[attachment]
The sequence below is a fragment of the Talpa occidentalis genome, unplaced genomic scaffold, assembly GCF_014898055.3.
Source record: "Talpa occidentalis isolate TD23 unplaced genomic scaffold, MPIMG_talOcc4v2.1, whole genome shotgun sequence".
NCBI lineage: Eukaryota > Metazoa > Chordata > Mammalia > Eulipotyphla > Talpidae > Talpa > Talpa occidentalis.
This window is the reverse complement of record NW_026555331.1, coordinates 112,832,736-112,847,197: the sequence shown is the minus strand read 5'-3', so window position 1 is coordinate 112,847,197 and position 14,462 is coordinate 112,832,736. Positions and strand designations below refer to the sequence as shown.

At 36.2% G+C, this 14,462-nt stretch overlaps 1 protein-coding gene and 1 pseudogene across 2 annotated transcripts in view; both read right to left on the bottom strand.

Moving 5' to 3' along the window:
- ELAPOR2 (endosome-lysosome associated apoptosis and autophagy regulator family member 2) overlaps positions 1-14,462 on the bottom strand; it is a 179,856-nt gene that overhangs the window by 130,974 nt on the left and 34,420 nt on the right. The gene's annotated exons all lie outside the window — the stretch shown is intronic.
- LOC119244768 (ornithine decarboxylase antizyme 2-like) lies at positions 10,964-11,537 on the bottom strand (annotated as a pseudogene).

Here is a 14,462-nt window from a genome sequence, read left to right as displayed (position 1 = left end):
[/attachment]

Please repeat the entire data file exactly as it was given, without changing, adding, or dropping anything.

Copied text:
The sequence below is a fragment of the Talpa occidentalis genome, unplaced genomic scaffold, assembly GCF_014898055.3.
Source record: "Talpa occidentalis isolate TD23 unplaced genomic scaffold, MPIMG_talOcc4v2.1, whole genome shotgun sequence".
NCBI lineage: Eukaryota > Metazoa > Chordata > Mammalia > Eulipotyphla > Talpidae > Talpa > Talpa occidentalis.
This window is the reverse complement of record NW_026555331.1, coordinates 112,832,736-112,847,197: the sequence shown is the minus strand read 5'-3', so window position 1 is coordinate 112,847,197 and position 14,462 is coordinate 112,832,736. Positions and strand designations below refer to the sequence as shown.

At 36.2% G+C, this 14,462-nt stretch overlaps 1 protein-coding gene and 1 pseudogene across 2 annotated transcripts in view; both read right to left on the bottom strand.

Moving 5' to 3' along the window:
- ELAPOR2 (endosome-lysosome associated apoptosis and autophagy regulator family member 2) overlaps positions 1-14,462 on the bottom strand; it is a 179,856-nt gene that overhangs the window by 130,974 nt on the left and 34,420 nt on the right. The gene's annotated exons all lie outside the window — the stretch shown is intronic.
- LOC119244768 (ornithine decarboxylase antizyme 2-like) lies at positions 10,964-11,537 on the bottom strand (annotated as a pseudogene).

Here is a 14,462-nt window from a genome sequence, read left to right as displayed (position 1 = left end):